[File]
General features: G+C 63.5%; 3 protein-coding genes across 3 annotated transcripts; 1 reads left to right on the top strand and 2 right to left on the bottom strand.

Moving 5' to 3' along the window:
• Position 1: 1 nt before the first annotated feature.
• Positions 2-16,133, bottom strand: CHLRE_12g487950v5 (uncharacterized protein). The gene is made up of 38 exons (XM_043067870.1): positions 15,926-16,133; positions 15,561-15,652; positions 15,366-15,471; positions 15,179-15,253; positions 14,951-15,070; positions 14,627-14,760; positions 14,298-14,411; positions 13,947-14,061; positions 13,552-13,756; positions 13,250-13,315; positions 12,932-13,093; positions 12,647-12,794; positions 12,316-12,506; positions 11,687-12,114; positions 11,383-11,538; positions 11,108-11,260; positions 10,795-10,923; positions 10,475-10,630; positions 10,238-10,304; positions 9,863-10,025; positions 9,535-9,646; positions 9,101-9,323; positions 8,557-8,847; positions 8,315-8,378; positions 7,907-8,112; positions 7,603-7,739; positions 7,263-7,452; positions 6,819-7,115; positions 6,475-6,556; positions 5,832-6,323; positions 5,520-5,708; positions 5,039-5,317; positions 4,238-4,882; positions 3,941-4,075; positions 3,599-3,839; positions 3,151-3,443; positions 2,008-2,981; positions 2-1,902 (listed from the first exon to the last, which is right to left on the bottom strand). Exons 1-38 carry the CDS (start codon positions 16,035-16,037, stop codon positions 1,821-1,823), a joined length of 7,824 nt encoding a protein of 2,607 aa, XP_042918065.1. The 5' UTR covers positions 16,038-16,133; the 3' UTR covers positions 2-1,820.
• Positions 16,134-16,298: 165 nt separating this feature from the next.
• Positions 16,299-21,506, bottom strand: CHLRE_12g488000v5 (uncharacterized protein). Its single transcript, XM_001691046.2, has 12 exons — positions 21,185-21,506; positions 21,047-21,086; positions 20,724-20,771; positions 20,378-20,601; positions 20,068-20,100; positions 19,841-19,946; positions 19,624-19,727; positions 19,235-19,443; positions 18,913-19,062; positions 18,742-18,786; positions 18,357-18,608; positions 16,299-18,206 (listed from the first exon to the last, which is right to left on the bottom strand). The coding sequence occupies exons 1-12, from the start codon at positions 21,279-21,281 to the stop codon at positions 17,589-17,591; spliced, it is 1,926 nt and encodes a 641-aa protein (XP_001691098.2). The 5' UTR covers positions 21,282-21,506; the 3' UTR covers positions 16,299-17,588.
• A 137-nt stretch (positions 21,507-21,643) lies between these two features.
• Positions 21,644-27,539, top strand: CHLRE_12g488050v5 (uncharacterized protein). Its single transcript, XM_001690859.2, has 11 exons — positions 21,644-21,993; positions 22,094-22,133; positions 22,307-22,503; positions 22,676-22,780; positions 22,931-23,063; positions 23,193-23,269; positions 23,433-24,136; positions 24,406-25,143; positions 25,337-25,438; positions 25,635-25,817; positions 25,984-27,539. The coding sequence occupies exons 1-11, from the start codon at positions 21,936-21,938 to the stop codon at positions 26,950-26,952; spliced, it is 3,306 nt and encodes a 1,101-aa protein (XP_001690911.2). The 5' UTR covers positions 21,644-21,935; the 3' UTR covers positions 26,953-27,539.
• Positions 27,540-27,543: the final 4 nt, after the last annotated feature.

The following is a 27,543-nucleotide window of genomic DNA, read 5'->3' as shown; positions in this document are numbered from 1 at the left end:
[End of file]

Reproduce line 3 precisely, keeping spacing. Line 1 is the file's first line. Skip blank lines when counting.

• Position 1: 1 nt before the first annotated feature.